On 23 October Amnesty UCT tweeted that the University of Cape Town (UCT) main library (Chancellor Oppenheimer Library on UCT’s upper campus), had been shut down. The post also mentioned that a mass meeting would take place on 24 October at 13:00. EWN reports that the facility was closed “as a precautionary measure ahead of an attempted disruption”, but that it was reopened later that day.

TimesLive reported that on 24 October “over a 1000 UCT students gathered in Jameson Hall to meet about the proposed increase in UCT fees for 2018”. Among the students were outgoing members of the UCT SRC. At the mass meeting, the outgoing SRC put forward a list of demands, some of which include a “0% fee increment at UCT, the immediate release of the Fees Commission Report [and] clearance of historical debt for the year 2017 and no financial barriers to registration for the year 2018.”

According to Mail&Guardian, UCT vice-chancellor Max Price wrote a letter to President Zuma asking for the release of the Fees Commission report. In a statement released on 23 October, UCT said that it would ordinarily have concluded consultations regarding fees with its SRC, but has not been able to do so without the fees report’s instructions.

On 24 October, UCT’s official Twitter feed tweeted, “NOTICE: All UCT operations, incl. all classes, library services & the Jammie Shuttle Service will proceed as usual on Wednesday, 25 October.”

On 25 October a march to parliament by UCT and Cape Peninsula University of Technology (CPUT) was cancelled. Outgoing UCT SRC president Seipati Tshabalala told News24, “We just can’t risk anybody’s safety. Police promised to retaliate, the city promised to retaliate – we just can’t risk it.” Tshabalala also indicated that their SRC had been asked by other university campuses to delay a march until they had launched a shutdown of their own.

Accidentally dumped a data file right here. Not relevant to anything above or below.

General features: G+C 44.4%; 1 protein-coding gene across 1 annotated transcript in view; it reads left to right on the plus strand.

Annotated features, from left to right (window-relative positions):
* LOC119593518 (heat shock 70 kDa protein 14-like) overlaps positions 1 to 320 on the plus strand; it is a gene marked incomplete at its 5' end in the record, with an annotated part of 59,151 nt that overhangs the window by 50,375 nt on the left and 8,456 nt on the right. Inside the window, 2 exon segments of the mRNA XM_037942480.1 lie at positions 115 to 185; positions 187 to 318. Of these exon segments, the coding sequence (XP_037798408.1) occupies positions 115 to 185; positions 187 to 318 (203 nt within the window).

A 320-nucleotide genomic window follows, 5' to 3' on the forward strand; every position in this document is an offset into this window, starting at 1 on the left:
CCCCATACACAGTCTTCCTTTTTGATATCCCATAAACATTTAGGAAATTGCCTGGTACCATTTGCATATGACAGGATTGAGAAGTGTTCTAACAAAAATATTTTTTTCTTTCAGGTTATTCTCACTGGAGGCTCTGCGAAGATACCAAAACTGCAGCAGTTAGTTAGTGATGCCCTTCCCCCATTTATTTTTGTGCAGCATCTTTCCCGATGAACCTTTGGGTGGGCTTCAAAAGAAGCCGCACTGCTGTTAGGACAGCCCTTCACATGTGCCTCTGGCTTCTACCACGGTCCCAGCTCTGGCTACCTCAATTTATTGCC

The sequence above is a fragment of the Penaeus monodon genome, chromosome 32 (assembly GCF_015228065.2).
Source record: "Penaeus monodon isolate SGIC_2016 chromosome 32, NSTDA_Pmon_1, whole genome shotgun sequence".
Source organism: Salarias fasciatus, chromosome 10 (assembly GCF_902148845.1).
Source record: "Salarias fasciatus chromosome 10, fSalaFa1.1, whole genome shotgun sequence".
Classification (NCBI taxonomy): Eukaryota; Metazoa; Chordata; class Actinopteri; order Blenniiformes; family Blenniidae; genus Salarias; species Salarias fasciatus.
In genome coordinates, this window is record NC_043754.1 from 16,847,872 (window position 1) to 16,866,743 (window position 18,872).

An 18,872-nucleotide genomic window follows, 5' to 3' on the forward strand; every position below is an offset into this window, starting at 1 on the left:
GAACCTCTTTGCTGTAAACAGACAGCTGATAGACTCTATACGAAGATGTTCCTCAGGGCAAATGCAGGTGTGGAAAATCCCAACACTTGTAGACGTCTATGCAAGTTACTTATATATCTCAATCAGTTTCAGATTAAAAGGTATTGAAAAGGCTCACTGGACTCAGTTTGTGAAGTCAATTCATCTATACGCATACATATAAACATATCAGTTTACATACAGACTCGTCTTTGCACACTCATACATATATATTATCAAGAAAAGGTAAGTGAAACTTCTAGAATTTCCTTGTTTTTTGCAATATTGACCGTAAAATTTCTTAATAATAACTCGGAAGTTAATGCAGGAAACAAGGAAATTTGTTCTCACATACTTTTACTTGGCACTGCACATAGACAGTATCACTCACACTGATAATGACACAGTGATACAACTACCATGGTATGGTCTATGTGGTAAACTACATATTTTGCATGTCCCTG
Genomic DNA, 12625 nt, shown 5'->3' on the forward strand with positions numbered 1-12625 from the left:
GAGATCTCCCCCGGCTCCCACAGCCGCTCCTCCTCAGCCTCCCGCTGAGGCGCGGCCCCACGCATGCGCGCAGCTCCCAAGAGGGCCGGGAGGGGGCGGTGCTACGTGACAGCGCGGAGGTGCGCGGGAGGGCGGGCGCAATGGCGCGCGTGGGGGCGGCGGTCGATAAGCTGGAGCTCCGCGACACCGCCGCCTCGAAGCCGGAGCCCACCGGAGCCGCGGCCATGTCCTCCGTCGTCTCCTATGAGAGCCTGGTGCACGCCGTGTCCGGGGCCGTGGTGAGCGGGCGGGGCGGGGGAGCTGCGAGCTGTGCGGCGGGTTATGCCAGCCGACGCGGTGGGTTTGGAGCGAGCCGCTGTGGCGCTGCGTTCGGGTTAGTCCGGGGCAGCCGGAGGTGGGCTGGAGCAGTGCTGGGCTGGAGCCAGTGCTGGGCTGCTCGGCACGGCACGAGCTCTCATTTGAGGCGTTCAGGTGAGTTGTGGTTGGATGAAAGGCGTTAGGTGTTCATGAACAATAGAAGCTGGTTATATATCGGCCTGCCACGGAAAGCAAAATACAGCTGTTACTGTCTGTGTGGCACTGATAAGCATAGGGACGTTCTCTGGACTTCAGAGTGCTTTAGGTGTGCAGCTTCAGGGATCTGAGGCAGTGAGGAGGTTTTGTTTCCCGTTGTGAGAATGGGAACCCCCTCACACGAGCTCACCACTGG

Tests and lectures were disrupted on 25 October with students going from faculty to faculty in an attempt to shut down campus. One of the tweets from UCT SRC’s official Twitter page said, “We are on upper campus. Operations are not continuing as usual. #UCTShutdown.”

On 25 October at 11:30 UCT’s Communication and Marketing department issued a communication explaining that due to “several protesters attempt[ing] to disrupt services on campus and set off several fire alarms”, “the executive made a decision this morning to secure the services of a private security company with the express brief to assist in safeguarding high-risk venues on campus”. The communication stated that the decision had not been taken lightly but was in compliance to the obligations the university has in terms of the Occupational Health and Safety Act “to ensure that the health and safety of staff and students are not compromised”.

On 20 October a video was shared on social media showing UFS students struggling to breathe when a fire distinguisher was discharged by protesters in a lecture room during a semester test. According to News24, two of the students that were present were hospitalised. News24 reported that on 20 October 36 students were arrested on the Bloemfontein campus after “clash[ing] with members of a private security company and the South African Police Service (SAPS). UFS spokesperson Lacea Loader told News24, “The university crisis team – including members of the executive management and Protection Services – is on alert and are working to stabilise the situation on the two campuses.”

News24 reports that allegations of private security assaulting students have emerged and that a probe has been launched “to investigate the use of live ammunition during student protests”. UFS released a statement on its website agreeing to allow some of the students who were traumatised by fee increment protests to write their examinations a week later, subject to certain conditions.